It’s Not One Big Market

Respecting individual countries and their differences versus treating the region as one uniform market is another hallmark of businesses that do well in the region. In a WEX Travel Insights piece last October, Richard Cogswell, Commercial Director APAC, wrote, “Looking at the dynamic APAC travel market as a single entity would be a mistake. This diverse, and fragmented, region offers incredible opportunities, but it’s important to tailor strategies for specific audiences.”

Travel company strategies need to consider intra-APAC variations when doing business in Asia. For example, a Sojern report on the region explains, many APAC countries have their own travel sites–Ctrip (China), Rakuten (Japan), Makemytrip (India), Traveloka (Indonesia), which dominate their local markets.

Marketing plans for the region need to include different social media strategies for each country because countries within the APAC region have a wide range of usage. Indonesia is ranked fourth in the world in terms of Instagram usage. Yet, in fellow APAC country, New Zealand, Instagram usage is very low.

PCMA suggests that those looking to enter the APAC region would do well to look at countries individually, as part of a whole (like a portfolio). There will be times when they’re succeeding in one location, but not in the neighboring country and the next year it’s the reverse.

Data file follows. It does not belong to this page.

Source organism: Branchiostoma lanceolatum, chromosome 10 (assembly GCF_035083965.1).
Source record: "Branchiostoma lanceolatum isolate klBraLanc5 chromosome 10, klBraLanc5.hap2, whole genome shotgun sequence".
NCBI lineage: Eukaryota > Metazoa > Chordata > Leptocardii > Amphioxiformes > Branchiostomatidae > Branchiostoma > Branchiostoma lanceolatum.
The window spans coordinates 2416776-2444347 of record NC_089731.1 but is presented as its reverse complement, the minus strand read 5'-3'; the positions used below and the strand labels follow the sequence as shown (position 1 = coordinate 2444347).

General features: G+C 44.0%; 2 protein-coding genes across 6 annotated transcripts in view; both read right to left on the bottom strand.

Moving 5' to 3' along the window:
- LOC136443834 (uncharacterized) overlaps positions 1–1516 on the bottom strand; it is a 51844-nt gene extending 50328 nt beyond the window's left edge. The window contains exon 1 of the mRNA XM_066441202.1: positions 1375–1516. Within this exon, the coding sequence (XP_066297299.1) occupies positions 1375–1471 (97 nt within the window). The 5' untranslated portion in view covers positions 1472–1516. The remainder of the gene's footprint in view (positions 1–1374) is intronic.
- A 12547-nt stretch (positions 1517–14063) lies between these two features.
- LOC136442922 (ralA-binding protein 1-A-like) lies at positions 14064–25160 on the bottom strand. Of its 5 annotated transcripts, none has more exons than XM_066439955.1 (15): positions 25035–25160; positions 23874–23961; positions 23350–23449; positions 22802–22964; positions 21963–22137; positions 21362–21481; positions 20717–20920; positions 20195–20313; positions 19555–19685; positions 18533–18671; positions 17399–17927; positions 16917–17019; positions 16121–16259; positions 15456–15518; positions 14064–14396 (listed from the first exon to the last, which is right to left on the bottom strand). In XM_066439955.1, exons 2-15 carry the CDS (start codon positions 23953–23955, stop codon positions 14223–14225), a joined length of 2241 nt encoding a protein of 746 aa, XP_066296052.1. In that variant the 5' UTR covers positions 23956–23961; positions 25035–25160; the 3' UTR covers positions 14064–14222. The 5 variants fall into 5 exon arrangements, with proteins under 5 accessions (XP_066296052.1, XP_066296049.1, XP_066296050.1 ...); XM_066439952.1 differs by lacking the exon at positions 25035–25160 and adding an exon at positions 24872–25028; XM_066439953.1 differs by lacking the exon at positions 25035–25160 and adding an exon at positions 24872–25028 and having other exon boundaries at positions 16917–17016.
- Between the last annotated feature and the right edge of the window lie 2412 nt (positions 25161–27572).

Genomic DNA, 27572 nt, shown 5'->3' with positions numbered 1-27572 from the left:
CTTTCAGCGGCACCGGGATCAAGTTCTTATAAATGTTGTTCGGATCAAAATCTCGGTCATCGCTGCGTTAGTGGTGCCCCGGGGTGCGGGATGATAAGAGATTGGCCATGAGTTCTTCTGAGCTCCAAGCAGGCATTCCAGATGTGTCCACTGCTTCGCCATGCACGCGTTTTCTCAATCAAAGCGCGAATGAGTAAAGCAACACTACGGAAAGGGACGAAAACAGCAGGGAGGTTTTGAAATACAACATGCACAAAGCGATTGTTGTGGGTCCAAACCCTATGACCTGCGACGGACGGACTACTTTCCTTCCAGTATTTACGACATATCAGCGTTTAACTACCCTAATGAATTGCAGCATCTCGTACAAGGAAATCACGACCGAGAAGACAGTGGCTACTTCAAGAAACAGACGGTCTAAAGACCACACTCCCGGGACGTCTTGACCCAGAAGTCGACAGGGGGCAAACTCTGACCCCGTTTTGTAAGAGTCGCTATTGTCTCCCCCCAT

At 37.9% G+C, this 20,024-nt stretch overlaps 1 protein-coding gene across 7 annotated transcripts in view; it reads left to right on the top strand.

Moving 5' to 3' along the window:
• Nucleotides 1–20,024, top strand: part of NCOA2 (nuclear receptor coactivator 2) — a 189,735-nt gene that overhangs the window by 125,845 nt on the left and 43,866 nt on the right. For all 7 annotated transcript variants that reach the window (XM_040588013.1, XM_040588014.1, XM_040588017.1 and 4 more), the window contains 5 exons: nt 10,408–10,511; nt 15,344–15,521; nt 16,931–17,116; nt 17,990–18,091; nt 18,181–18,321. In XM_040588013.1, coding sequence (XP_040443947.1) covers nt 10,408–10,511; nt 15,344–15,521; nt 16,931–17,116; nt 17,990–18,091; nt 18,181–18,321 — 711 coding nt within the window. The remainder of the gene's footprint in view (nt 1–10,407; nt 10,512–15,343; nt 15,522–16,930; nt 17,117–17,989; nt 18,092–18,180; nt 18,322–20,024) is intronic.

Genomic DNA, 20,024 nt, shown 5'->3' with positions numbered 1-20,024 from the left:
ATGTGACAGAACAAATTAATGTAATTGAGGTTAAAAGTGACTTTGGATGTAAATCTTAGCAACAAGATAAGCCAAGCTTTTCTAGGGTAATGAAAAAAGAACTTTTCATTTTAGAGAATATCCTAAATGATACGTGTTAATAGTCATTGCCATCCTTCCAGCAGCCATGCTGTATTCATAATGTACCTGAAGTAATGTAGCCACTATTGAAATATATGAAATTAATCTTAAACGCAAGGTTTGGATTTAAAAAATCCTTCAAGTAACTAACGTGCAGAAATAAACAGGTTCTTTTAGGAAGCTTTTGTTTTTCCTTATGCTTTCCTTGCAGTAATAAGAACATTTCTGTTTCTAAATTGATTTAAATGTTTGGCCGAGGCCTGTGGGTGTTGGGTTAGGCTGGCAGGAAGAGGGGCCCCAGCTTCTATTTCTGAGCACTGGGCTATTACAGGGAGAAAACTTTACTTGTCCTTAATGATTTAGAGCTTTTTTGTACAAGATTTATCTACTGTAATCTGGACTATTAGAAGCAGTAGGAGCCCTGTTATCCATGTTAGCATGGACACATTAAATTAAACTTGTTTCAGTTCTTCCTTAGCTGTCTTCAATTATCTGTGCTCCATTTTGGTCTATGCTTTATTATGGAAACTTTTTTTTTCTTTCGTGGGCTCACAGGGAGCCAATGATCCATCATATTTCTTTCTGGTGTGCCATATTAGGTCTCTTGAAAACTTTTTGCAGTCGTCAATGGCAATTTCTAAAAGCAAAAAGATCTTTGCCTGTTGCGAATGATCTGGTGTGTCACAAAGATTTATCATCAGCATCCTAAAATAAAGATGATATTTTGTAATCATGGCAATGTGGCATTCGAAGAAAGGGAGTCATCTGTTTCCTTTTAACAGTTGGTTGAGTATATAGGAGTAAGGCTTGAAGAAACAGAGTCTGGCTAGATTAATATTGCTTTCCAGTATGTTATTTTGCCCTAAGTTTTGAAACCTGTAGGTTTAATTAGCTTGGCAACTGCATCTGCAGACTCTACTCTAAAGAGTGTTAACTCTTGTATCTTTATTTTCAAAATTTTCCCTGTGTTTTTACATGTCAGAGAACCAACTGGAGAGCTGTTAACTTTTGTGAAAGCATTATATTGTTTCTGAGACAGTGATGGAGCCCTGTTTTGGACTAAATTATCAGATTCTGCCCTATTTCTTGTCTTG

Local Payments, Global Experience, Vital To Doing Business In Asia

Travel companies need solutions that can support their strategies in this diverse region, and that includes supplier payment solutions. The one-size-fits-all strategy won’t work in this space either.

WEX offers a card scheme-agnostic virtual payments solution on a single platform, letting you choose from Mastercard and Visa to suit the requirements of each country and even each supplier when doing business in Asia. Our virtual payments solution gives you more choice of issuing locations and currencies in Asia and globally.

In addition, access to our local travel payments experts on the ground in the APAC region provides direct support to help you manage market and regulatory differences.

Appreciate Diversity When Doing Business In Asia

The vibrant, growing APAC region attracts many companies. Those that will succeed need to approach this diverse area with a local focus, rely on local expertise, build local relationships and understand and appreciate the local nuances. As Jeff Lewis told the audience at Phocuswright Europe 2019, “The only consistency is inconsistency.”

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Richard Cogswell

Richard Cogswell

Richard joins us with 20 years B2B payments and electronic invoicing experience. Richard is originally from the UK and has been based in Singapore for 6 years with wide ranging experience across APAC. Richard will be helping to lead the expanding WEX APAC team and go to market strategy, focusing on travel and corporate payments in the region.